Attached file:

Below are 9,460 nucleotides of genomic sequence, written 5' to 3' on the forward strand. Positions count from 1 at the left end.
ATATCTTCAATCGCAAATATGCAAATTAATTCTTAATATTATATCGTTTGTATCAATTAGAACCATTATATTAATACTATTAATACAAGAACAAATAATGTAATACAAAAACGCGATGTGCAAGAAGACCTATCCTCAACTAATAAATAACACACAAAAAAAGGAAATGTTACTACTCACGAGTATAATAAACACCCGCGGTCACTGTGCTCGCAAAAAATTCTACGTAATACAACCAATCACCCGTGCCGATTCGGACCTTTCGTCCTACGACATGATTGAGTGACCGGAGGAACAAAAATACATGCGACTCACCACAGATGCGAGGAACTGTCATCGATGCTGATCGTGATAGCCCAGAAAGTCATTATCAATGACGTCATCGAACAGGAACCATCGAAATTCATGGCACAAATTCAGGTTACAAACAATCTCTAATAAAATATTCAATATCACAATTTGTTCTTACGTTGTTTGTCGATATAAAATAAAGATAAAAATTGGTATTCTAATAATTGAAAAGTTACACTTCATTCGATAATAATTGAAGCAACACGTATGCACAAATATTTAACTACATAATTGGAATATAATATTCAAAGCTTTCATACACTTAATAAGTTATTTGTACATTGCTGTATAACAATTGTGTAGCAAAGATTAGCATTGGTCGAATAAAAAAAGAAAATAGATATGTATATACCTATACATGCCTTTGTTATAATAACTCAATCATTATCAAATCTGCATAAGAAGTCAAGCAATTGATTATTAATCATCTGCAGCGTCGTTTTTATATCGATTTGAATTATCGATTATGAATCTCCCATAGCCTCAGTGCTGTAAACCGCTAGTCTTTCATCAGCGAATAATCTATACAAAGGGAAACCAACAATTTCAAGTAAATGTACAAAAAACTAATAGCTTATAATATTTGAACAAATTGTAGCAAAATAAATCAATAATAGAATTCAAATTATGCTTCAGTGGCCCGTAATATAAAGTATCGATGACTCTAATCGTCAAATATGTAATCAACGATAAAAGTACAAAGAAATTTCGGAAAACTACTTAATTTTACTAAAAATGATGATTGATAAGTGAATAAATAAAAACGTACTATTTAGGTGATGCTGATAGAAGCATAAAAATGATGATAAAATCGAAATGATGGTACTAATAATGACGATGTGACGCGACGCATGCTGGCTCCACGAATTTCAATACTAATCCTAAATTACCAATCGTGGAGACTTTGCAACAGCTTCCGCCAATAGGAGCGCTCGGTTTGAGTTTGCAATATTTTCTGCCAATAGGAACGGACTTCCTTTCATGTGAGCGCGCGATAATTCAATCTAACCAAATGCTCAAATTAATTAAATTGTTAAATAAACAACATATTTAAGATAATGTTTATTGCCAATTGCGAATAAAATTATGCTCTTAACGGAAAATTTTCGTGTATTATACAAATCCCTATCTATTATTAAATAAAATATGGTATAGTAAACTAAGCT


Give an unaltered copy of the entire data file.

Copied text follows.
Below are 9,460 nucleotides of genomic sequence, written 5' to 3' on the forward strand. Positions count from 1 at the left end.
ATATCTTCAATCGCAAATATGCAAATTAATTCTTAATATTATATCGTTTGTATCAATTAGAACCATTATATTAATACTATTAATACAAGAACAAATAATGTAATACAAAAACGCGATGTGCAAGAAGACCTATCCTCAACTAATAAATAACACACAAAAAAAGGAAATGTTACTACTCACGAGTATAATAAACACCCGCGGTCACTGTGCTCGCAAAAAATTCTACGTAATACAACCAATCACCCGTGCCGATTCGGACCTTTCGTCCTACGACATGATTGAGTGACCGGAGGAACAAAAATACATGCGACTCACCACAGATGCGAGGAACTGTCATCGATGCTGATCGTGATAGCCCAGAAAGTCATTATCAATGACGTCATCGAACAGGAACCATCGAAATTCATGGCACAAATTCAGGTTACAAACAATCTCTAATAAAATATTCAATATCACAATTTGTTCTTACGTTGTTTGTCGATATAAAATAAAGATAAAAATTGGTATTCTAATAATTGAAAAGTTACACTTCATTCGATAATAATTGAAGCAACACGTATGCACAAATATTTAACTACATAATTGGAATATAATATTCAAAGCTTTCATACACTTAATAAGTTATTTGTACATTGCTGTATAACAATTGTGTAGCAAAGATTAGCATTGGTCGAATAAAAAAAGAAAATAGATATGTATATACCTATACATGCCTTTGTTATAATAACTCAATCATTATCAAATCTGCATAAGAAGTCAAGCAATTGATTATTAATCATCTGCAGCGTCGTTTTTATATCGATTTGAATTATCGATTATGAATCTCCCATAGCCTCAGTGCTGTAAACCGCTAGTCTTTCATCAGCGAATAATCTATACAAAGGGAAACCAACAATTTCAAGTAAATGTACAAAAAACTAATAGCTTATAATATTTGAACAAATTGTAGCAAAATAAATCAATAATAGAATTCAAATTATGCTTCAGTGGCCCGTAATATAAAGTATCGATGACTCTAATCGTCAAATATGTAATCAACGATAAAAGTACAAAGAAATTTCGGAAAACTACTTAATTTTACTAAAAATGATGATTGATAAGTGAATAAATAAAAACGTACTATTTAGGTGATGCTGATAGAAGCATAAAAATGATGATAAAATCGAAATGATGGTACTAATAATGACGATGTGACGCGACGCATGCTGGCTCCACGAATTTCAATACTAATCCTAAATTACCAATCGTGGAGACTTTGCAACAGCTTCCGCCAATAGGAGCGCTCGGTTTGAGTTTGCAATATTTTCTGCCAATAGGAACGGACTTCCTTTCATGTGAGCGCGCGATAATTCAATCTAACCAAATGCTCAAATTAATTAAATTGTTAAATAAACAACATATTTAAGATAATGTTTATTGCCAATTGCGAATAAAATTATGCTCTTAACGGAAAATTTTCGTGTATTATACAAATCCCTATCTATTATTAAATAAAATATGGTATAGTAAACTAAGCT